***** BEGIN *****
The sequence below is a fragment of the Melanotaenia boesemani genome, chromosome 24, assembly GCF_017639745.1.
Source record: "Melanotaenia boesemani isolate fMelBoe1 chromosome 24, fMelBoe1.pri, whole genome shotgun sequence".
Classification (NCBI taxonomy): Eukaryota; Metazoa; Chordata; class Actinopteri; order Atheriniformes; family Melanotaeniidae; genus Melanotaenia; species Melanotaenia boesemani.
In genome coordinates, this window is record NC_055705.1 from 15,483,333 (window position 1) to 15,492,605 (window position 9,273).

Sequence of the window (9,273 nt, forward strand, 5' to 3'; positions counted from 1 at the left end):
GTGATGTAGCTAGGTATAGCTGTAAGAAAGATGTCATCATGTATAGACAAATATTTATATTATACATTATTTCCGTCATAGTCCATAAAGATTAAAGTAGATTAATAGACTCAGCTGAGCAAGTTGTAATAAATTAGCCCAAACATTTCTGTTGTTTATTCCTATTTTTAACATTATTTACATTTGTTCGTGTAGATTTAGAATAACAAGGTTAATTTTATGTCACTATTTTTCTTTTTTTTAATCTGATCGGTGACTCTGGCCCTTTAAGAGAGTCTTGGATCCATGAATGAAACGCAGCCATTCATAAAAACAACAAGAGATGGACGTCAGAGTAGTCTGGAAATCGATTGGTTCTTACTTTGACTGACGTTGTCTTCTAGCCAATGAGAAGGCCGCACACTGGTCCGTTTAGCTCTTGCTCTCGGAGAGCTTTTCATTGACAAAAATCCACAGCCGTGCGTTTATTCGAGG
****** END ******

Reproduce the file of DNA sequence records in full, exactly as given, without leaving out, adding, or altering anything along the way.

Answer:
The sequence below is a fragment of the Melanotaenia boesemani genome, chromosome 24, assembly GCF_017639745.1.
Source record: "Melanotaenia boesemani isolate fMelBoe1 chromosome 24, fMelBoe1.pri, whole genome shotgun sequence".
Classification (NCBI taxonomy): Eukaryota; Metazoa; Chordata; class Actinopteri; order Atheriniformes; family Melanotaeniidae; genus Melanotaenia; species Melanotaenia boesemani.
In genome coordinates, this window is record NC_055705.1 from 15,483,333 (window position 1) to 15,492,605 (window position 9,273).

Sequence of the window (9,273 nt, forward strand, 5' to 3'; positions counted from 1 at the left end):
GTGATGTAGCTAGGTATAGCTGTAAGAAAGATGTCATCATGTATAGACAAATATTTATATTATACATTATTTCCGTCATAGTCCATAAAGATTAAAGTAGATTAATAGACTCAGCTGAGCAAGTTGTAATAAATTAGCCCAAACATTTCTGTTGTTTATTCCTATTTTTAACATTATTTACATTTGTTCGTGTAGATTTAGAATAACAAGGTTAATTTTATGTCACTATTTTTCTTTTTTTTAATCTGATCGGTGACTCTGGCCCTTTAAGAGAGTCTTGGATCCATGAATGAAACGCAGCCATTCATAAAAACAACAAGAGATGGACGTCAGAGTAGTCTGGAAATCGATTGGTTCTTACTTTGACTGACGTTGTCTTCTAGCCAATGAGAAGGCCGCACACTGGTCCGTTTAGCTCTTGCTCTCGGAGAGCTTTTCATTGACAAAAATCCACAGCCGTGCGTTTATTCGAGG